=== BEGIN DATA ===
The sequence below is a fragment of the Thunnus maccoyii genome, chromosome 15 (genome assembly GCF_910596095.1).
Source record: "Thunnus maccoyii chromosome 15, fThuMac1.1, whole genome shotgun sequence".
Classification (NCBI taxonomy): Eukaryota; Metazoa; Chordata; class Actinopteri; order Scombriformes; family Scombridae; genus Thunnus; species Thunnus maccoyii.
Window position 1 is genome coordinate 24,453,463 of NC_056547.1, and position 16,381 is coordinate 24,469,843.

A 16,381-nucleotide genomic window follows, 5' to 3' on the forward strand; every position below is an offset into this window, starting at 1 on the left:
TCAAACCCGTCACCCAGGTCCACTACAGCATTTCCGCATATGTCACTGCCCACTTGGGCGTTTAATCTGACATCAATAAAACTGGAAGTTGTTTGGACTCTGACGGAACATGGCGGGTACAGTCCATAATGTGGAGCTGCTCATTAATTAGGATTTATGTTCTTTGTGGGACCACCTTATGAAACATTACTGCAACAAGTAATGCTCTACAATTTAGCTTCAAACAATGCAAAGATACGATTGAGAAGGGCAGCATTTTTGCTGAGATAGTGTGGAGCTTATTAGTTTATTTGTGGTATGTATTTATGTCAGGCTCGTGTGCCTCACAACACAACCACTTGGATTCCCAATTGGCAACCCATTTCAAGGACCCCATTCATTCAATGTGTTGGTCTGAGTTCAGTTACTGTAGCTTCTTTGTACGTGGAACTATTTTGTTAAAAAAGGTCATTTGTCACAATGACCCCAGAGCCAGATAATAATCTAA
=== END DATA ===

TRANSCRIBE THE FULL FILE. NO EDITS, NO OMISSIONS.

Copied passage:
The sequence below is a fragment of the Thunnus maccoyii genome, chromosome 15 (genome assembly GCF_910596095.1).
Source record: "Thunnus maccoyii chromosome 15, fThuMac1.1, whole genome shotgun sequence".
Classification (NCBI taxonomy): Eukaryota; Metazoa; Chordata; class Actinopteri; order Scombriformes; family Scombridae; genus Thunnus; species Thunnus maccoyii.
Window position 1 is genome coordinate 24,453,463 of NC_056547.1, and position 16,381 is coordinate 24,469,843.

A 16,381-nucleotide genomic window follows, 5' to 3' on the forward strand; every position below is an offset into this window, starting at 1 on the left:
TCAAACCCGTCACCCAGGTCCACTACAGCATTTCCGCATATGTCACTGCCCACTTGGGCGTTTAATCTGACATCAATAAAACTGGAAGTTGTTTGGACTCTGACGGAACATGGCGGGTACAGTCCATAATGTGGAGCTGCTCATTAATTAGGATTTATGTTCTTTGTGGGACCACCTTATGAAACATTACTGCAACAAGTAATGCTCTACAATTTAGCTTCAAACAATGCAAAGATACGATTGAGAAGGGCAGCATTTTTGCTGAGATAGTGTGGAGCTTATTAGTTTATTTGTGGTATGTATTTATGTCAGGCTCGTGTGCCTCACAACACAACCACTTGGATTCCCAATTGGCAACCCATTTCAAGGACCCCATTCATTCAATGTGTTGGTCTGAGTTCAGTTACTGTAGCTTCTTTGTACGTGGAACTATTTTGTTAAAAAAGGTCATTTGTCACAATGACCCCAGAGCCAGATAATAATCTAA